Thrombolysis for cerebral vein and dural sinus thrombosis

There is no good evidence on the effects of thrombolysis for cerebral vein thrombosis. Blood drains from the brain into the cerebral veins and then into the cerebral venous sinuses. If a clot forms in one of these blood vessels, it can cause headaches, seizures, loss of consciousness and other neurological symptoms. Clot dissolving treatments (thrombolytic therapy) could help to clear the clot and improve the patients' condition. However, thrombolytic therapy can cause serious or even fatal bleeding in the brain. The reviewers did not find any reliable evidence from randomised trials about the balance of risk and benefit from this treatment. Randomised controlled trials of this treatment are needed.

Authors' conclusions: 

There is currently no available evidence from randomised controlled trials regarding the efficacy or safety of thrombolytic therapy in dural sinus thrombosis. A randomised controlled trial is justified to test this therapy especially in patients predicted to have a poor prognosis.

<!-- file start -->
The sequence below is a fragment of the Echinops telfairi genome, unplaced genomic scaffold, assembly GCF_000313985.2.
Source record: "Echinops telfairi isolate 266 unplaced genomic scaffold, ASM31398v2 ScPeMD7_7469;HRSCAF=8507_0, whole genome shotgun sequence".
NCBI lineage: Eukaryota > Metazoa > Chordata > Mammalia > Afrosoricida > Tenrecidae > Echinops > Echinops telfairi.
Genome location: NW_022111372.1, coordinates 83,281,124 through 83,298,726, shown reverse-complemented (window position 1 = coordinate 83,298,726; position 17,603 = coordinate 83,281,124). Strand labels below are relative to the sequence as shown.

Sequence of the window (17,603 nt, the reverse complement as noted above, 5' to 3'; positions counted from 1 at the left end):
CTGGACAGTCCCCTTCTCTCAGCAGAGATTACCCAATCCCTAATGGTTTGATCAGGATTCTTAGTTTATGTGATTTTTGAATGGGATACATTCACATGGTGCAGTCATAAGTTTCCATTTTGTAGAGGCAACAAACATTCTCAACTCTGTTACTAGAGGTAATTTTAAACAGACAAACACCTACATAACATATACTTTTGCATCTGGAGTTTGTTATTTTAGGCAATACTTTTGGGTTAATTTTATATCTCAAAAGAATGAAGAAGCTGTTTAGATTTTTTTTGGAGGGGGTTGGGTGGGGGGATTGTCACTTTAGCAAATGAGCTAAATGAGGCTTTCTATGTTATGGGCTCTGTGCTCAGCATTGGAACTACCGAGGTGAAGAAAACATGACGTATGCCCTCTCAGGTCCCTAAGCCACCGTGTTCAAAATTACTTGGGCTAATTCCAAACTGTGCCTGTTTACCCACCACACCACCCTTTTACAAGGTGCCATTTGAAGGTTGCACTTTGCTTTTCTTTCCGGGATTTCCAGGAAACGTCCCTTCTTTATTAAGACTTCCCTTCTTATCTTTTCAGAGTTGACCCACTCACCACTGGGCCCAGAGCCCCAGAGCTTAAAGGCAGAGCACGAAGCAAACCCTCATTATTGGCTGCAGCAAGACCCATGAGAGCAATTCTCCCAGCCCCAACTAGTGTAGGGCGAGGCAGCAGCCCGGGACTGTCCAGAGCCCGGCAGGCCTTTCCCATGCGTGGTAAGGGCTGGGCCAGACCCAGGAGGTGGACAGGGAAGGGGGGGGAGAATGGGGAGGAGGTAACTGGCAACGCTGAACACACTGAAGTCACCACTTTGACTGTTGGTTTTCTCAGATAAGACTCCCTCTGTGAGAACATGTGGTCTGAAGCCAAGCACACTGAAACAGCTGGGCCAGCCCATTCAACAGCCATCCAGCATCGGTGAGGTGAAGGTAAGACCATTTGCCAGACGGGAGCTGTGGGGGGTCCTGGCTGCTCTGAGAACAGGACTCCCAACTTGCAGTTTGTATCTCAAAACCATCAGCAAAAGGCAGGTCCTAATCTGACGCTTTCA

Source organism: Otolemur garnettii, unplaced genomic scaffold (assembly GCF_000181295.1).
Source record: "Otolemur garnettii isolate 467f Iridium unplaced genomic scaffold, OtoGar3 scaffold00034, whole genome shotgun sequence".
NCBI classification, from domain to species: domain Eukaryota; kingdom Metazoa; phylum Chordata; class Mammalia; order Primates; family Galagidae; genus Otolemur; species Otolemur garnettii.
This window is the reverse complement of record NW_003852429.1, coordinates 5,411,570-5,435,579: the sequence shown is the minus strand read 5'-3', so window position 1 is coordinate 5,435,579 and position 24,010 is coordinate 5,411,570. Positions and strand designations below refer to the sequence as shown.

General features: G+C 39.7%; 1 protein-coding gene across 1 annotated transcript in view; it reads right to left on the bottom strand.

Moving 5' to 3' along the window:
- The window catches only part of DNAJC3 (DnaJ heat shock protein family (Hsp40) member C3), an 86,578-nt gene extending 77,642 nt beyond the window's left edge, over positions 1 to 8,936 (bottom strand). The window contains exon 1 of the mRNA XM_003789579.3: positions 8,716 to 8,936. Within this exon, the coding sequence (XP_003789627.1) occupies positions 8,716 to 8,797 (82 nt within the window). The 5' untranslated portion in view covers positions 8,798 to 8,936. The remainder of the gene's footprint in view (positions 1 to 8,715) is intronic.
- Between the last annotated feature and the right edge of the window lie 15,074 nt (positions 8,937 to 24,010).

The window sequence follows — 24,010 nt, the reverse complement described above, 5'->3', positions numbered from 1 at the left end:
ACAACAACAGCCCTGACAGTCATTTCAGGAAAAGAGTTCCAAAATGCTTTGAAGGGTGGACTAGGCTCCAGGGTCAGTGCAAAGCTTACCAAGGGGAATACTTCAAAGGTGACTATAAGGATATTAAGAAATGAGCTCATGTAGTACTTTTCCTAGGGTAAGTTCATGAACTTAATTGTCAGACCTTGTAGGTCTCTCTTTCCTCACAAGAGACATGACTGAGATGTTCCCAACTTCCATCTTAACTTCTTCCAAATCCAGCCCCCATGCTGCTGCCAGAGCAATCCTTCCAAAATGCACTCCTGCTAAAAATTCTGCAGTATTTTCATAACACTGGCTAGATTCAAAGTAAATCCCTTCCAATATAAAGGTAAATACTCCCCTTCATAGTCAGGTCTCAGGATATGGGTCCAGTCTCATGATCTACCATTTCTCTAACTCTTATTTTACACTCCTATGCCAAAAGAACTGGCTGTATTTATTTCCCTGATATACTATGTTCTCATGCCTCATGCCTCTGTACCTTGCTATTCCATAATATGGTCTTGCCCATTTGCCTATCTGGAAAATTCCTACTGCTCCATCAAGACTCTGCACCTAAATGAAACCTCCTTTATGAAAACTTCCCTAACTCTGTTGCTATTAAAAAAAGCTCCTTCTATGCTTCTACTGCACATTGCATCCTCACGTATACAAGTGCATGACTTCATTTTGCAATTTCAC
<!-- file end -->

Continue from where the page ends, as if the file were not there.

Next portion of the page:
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Treatment of cerebral sinus thrombosis with thrombolytics has been reported in cases with a deteriorating clinical course despite anticoagulant therapy. The rationale of this treatment is to promote rapid recanalisation of the occluded sinus.


To review the available evidence on the efficacy and safety of thrombolysis in confirmed cerebral sinus thrombosis.

Search strategy: 

We searched the Cochrane Stroke Group trials register (March 2003), the Cochrane Central Register of Controlled Trials (The Cochrane Library, Issue 1, 2003), MEDLINE (1966 to March 2003), EMBASE (1980 to March 2003), and reference lists of all relevant publications.

Selection criteria: 

We aimed to analyse separately unconfounded randomised controlled trials comparing thrombolytic agent with placebo, or thrombolytic agent with antithrombotic therapy, or thrombolytic agent and antithrombotic with antithrombotic alone, in patients with dural sinus thrombosis (confirmed by MR venography, intra-arterial venography or CT venography).

Data collection and analysis: 

Two groups of reviewers independently applied the inclusion criteria.

Main results: 

No randomised controlled trials were found.